Republicans serving in the state House of Representatives deserve praise for breaking with their GOP colleagues in the state Senate and passing an anti-bullying bill that lacks language that last week made Michigan a laughingstock on the late-night TV talk show circuit and provided fodder for national media outlets. Republican state senators with a bona fide interest in minimizing bullying in Michigan schools have been offered an invitation to redeem themselves, and we hope they make the most of it.
The GOP-controlled state House has passed its own version of anti-bullying legislation without controversial language that some argue would open the floodgates to consequence-free bullying of Michigan students based on religious and moral beliefs.
House Bill (HB) 4163 — sponsored by a slew of Democrats and Republicans, including state Rep. Hugh Crawford (R-Walled Lake, Wixom) — received support from 88 House members last week, Republicans and Democrats alike.
Crawford and state Reps. Gail Haines (R-Waterford, West Bloomfield), Eileen Kowall (R-Highland, White Lake), Lisa Brown (D-West Bloomfield, Commerce, Wolverine Lake) and Chuck Moss (R-Orchard Lake) voted in favor of HB 4163.
State Rep. Bill Rogers (R-Milford) was among the 18 House members who voted against HB 4163. He said he did so because he believes it’s redundant after speaking with two school district superintendents from his district who said “at least 80 percent-plus” of school districts already have some sort of anti-bullying policies in place.
The bill, which passed the House on Thursday, Nov. 10 after House GOP leadership indicated a tepid response to Senate Bill (SB) 137, didn’t contain the following language from that bill:
“This section does not prohibit a statement of a sincerely held religious belief or moral conviction of a school employee, school volunteer, pupil, or pupil’s parent or guardian.”
That’s the language that drew attention — and criticism — from around the state and nationally, from comedian Stephen Colbert to Time magazine.
And with good reason. That provision of SB 137 not only opens the door to bullying based on religious belief or moral conviction, but serves as a big neon sign that shouts to students, “Here’s a way to harrass those who don’t think like, look like, or live like you, and get away with it.” Even worse, it would allow school personnel and parents to bully other peoples’ kids without penalty.
That’s a different take than the one held by the American Family Association of Michigan, which we suspect is the firm hand on the other end of Senate Republicans’ leash when it comes to the anti-bullying debate. The association, and many Republicans, have bristled against Democrats’ preference for anti-bullying legislation with “enumeration” — provisions listing protected groups based on sexual orientation and gender identity. Their argument is that enumeration creates classes of citizens with “special” rights and protections, which they say is part and parcel of the “homosexual agenda.”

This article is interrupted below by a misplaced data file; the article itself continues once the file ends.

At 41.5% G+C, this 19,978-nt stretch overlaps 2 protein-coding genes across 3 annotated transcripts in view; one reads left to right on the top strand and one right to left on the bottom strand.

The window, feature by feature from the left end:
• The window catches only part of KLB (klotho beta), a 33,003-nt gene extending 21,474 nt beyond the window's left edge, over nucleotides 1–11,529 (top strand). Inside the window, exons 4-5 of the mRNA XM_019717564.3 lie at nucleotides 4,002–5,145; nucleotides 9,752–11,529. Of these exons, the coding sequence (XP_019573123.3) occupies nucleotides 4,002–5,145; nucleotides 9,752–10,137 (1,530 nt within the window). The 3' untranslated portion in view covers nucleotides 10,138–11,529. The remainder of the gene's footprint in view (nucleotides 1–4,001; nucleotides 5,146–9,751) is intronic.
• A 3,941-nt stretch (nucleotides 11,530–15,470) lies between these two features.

Yet, rather than eliminating any such enumeration and endorsing legislation that seeks to prohibit ALL bullying of ALL children, the Senate GOP came up with the “sincerely held religious belief or moral conviction” exemption for bullies — as if that, itself, didn’t create a class of citizens with a very special right or protection.
We understand why Republicans often heed the whims of their Religious Right masters — because it’s an effective means of self preservation. The Religious Right ponies up big money and puts lots of feet on the street in support of those who pledge to do their bidding. Folks like the American Family Association members don’t stay away from the polls when it’s rainy, snowy, cold, dark or otherwise inconvenient to vote. They donate money, volunteer to knock on doors and stuff envelopes, get to the polls, and make sure their family and friends do the same.
Maybe more importantly, the Religious Right will use that money and those foot soldiers to destroy any Republican that doesn’t faithfully walk and talk their party line. That’s how we end up debating an anti-bullying bill that allows some people to bully.
What’s sad, and infuriating, is that all Republican senators really had to do to scuttle any kind of anti-bullying legislation with “enumeration” is … nothing. With majorities in both the House and Senate, Republicans also have a majority on and chair all legislative committees. They can tube any bill they don’t like by never taking it up for debate or a vote in committee, and just letting it sit and expire at the end of the legislative session. It’s not difficult. Yet, they went out of their way to introduce substitute legislation that would authorize the kind of bullying that’s the American Family Association’s specialty.
We’re thankful that — for whatever reason — the House GOP didn’t follow the Senate’s lead. They supported a bill lacking both enumeration and exemptions for bigots. Senators now have another chance to indicate whether they’re more interested in helping prevent all bullying of all children, or serving their deep-pocketed, unyielding masters.